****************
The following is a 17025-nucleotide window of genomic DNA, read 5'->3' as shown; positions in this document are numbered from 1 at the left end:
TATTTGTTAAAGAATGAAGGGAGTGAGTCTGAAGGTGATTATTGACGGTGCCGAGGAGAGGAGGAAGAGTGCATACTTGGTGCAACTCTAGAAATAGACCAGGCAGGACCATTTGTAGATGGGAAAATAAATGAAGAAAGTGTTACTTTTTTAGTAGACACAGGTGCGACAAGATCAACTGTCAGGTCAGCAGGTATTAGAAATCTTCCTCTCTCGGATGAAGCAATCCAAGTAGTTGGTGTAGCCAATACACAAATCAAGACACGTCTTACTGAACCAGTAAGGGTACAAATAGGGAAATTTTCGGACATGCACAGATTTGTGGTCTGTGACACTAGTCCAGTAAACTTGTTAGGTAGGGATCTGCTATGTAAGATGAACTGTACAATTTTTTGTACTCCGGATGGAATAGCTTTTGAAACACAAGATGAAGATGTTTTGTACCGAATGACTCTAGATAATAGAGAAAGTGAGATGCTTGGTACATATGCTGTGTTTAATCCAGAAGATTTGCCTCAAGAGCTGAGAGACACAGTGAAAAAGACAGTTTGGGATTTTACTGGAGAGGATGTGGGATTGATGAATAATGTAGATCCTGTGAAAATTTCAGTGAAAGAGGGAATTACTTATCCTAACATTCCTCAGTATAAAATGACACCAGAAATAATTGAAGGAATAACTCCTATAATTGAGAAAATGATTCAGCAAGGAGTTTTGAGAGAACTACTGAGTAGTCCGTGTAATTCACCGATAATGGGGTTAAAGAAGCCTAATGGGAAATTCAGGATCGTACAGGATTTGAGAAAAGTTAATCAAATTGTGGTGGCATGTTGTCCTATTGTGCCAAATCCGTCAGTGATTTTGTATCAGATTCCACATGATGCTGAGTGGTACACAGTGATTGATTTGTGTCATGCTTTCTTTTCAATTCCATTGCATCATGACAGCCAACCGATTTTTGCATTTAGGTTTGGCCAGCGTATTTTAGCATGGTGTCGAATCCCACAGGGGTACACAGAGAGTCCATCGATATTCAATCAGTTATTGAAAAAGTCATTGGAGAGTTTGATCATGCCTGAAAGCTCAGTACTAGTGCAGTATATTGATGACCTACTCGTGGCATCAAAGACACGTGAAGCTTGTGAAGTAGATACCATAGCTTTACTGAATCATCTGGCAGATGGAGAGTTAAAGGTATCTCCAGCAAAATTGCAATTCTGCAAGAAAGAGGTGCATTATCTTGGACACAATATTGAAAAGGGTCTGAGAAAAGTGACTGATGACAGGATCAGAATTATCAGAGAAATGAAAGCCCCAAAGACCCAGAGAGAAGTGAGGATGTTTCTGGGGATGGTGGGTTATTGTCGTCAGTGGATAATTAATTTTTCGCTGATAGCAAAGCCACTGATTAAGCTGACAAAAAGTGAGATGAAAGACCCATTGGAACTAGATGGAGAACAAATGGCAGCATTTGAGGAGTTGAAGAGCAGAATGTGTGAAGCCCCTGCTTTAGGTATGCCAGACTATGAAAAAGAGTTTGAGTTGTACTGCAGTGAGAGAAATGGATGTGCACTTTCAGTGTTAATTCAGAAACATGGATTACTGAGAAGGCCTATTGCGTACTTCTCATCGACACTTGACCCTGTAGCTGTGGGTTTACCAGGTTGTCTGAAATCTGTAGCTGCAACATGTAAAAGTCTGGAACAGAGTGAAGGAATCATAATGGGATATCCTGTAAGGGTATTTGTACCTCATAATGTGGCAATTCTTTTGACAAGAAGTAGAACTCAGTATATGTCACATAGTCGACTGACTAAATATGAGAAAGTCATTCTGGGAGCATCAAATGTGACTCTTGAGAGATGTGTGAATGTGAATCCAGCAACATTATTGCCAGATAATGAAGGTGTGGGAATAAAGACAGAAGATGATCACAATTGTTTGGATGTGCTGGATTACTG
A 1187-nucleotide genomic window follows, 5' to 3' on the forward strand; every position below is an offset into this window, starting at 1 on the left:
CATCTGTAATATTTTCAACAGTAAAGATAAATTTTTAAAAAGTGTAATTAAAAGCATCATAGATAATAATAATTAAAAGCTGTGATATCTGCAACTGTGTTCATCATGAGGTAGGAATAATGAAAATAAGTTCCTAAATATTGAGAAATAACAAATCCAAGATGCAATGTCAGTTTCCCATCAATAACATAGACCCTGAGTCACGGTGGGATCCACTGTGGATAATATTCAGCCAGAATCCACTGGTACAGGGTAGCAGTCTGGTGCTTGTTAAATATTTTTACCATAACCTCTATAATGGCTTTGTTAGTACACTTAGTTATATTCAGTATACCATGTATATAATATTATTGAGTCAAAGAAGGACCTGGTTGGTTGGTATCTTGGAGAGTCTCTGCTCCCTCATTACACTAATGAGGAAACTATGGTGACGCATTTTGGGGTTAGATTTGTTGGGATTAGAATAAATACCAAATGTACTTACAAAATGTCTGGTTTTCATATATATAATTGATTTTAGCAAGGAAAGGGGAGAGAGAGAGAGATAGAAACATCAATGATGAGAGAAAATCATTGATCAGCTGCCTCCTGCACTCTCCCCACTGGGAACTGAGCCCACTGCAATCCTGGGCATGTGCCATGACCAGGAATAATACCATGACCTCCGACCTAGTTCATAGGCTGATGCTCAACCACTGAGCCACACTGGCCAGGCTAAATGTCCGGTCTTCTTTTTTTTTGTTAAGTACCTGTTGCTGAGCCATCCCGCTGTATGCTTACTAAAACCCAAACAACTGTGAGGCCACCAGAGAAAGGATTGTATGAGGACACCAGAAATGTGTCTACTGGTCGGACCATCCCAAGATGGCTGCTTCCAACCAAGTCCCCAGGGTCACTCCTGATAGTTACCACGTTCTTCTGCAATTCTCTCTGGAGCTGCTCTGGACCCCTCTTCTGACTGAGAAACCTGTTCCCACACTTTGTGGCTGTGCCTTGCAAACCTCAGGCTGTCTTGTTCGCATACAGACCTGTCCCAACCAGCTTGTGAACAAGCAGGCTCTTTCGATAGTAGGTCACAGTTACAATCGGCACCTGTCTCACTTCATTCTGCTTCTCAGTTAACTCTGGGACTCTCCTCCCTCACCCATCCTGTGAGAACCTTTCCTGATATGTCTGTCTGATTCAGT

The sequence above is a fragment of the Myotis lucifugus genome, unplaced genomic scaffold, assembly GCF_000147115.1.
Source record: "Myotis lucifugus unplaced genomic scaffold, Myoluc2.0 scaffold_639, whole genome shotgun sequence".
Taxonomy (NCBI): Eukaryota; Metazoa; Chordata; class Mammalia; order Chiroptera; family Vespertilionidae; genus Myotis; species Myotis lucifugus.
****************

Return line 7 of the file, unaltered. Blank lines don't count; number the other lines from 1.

Taxonomy (NCBI): Eukaryota; Metazoa; Chordata; class Mammalia; order Chiroptera; family Vespertilionidae; genus Myotis; species Myotis lucifugus.